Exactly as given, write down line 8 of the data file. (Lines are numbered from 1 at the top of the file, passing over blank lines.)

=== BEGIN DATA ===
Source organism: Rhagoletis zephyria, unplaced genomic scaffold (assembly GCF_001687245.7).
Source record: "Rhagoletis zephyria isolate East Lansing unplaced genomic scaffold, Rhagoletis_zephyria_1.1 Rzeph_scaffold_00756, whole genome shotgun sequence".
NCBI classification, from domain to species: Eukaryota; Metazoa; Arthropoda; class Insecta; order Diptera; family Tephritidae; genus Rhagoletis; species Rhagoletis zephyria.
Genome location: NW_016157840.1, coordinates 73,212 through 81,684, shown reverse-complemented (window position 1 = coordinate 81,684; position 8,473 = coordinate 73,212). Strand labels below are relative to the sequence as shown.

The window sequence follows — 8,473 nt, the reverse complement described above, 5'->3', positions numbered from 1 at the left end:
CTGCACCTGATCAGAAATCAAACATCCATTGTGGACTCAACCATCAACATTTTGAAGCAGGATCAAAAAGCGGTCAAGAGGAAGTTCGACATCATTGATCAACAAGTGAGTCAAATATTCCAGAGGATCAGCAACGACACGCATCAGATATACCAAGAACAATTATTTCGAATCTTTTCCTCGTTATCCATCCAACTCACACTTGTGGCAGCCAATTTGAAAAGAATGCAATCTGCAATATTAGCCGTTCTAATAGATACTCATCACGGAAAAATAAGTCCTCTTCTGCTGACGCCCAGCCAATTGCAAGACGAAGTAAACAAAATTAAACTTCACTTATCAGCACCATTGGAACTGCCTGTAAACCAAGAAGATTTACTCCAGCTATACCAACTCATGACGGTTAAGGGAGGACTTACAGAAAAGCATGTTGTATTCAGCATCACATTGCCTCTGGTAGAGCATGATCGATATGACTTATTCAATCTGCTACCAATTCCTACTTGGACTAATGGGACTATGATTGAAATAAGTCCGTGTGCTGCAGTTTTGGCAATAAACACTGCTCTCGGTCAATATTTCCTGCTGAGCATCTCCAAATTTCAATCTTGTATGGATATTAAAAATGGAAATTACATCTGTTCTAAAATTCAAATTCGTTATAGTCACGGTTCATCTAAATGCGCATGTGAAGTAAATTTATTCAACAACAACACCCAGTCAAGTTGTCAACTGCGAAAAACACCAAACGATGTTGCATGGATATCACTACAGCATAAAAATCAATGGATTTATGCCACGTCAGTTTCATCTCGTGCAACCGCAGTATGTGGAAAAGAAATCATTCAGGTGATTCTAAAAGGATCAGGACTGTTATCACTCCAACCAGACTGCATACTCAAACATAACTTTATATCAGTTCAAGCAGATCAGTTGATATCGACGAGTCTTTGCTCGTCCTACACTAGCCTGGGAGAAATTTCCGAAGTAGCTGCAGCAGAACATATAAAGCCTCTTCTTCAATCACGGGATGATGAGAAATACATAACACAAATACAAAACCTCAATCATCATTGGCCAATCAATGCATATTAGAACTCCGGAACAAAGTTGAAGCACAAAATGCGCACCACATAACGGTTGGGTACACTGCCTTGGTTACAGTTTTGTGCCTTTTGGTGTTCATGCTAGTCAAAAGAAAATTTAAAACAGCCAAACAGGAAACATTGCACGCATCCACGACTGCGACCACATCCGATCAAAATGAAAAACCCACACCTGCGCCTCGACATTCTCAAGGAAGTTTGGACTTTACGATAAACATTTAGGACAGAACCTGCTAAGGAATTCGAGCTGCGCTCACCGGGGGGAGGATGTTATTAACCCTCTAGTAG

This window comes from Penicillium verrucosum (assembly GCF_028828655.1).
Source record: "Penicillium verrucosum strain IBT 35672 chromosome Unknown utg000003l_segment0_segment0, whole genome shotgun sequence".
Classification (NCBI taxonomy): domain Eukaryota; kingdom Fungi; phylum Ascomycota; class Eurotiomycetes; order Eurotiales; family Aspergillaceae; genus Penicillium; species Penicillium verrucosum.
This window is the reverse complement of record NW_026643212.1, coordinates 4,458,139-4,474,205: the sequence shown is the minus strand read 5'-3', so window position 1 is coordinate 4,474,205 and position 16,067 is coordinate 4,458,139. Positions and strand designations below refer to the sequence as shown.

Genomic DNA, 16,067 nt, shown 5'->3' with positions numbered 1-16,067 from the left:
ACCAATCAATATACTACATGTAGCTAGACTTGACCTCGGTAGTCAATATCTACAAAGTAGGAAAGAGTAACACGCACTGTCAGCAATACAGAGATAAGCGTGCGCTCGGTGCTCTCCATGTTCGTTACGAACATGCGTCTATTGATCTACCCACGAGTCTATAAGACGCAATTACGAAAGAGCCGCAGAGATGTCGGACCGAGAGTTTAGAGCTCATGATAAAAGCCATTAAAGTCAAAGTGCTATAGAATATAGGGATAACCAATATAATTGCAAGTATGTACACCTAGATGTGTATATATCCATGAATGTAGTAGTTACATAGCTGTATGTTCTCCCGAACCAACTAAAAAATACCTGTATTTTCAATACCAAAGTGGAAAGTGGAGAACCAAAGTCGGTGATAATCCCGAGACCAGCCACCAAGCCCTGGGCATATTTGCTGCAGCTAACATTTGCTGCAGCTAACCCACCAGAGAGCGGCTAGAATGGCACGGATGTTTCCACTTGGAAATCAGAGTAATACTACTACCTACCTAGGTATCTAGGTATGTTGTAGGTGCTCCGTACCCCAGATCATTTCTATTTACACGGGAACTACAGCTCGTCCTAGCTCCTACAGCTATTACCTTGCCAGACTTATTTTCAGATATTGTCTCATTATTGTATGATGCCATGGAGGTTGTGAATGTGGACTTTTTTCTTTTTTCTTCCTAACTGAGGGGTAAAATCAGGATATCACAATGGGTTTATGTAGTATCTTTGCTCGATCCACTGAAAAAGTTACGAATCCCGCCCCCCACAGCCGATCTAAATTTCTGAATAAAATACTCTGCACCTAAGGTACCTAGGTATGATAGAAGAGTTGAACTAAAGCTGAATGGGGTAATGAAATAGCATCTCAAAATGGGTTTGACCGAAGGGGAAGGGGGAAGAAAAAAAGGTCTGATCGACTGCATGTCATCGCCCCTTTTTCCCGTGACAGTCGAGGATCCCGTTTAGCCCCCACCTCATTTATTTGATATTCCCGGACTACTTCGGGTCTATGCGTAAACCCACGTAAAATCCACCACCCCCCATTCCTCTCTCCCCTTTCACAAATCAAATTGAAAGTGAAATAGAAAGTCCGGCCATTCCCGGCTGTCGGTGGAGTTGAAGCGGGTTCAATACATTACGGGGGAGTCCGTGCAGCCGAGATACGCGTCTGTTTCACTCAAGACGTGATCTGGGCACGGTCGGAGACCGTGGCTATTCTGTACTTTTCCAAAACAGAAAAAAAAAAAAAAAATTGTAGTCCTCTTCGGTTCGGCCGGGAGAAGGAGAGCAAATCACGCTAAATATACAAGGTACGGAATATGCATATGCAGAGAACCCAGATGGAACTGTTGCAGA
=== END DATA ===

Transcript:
Source record: "Penicillium verrucosum strain IBT 35672 chromosome Unknown utg000003l_segment0_segment0, whole genome shotgun sequence".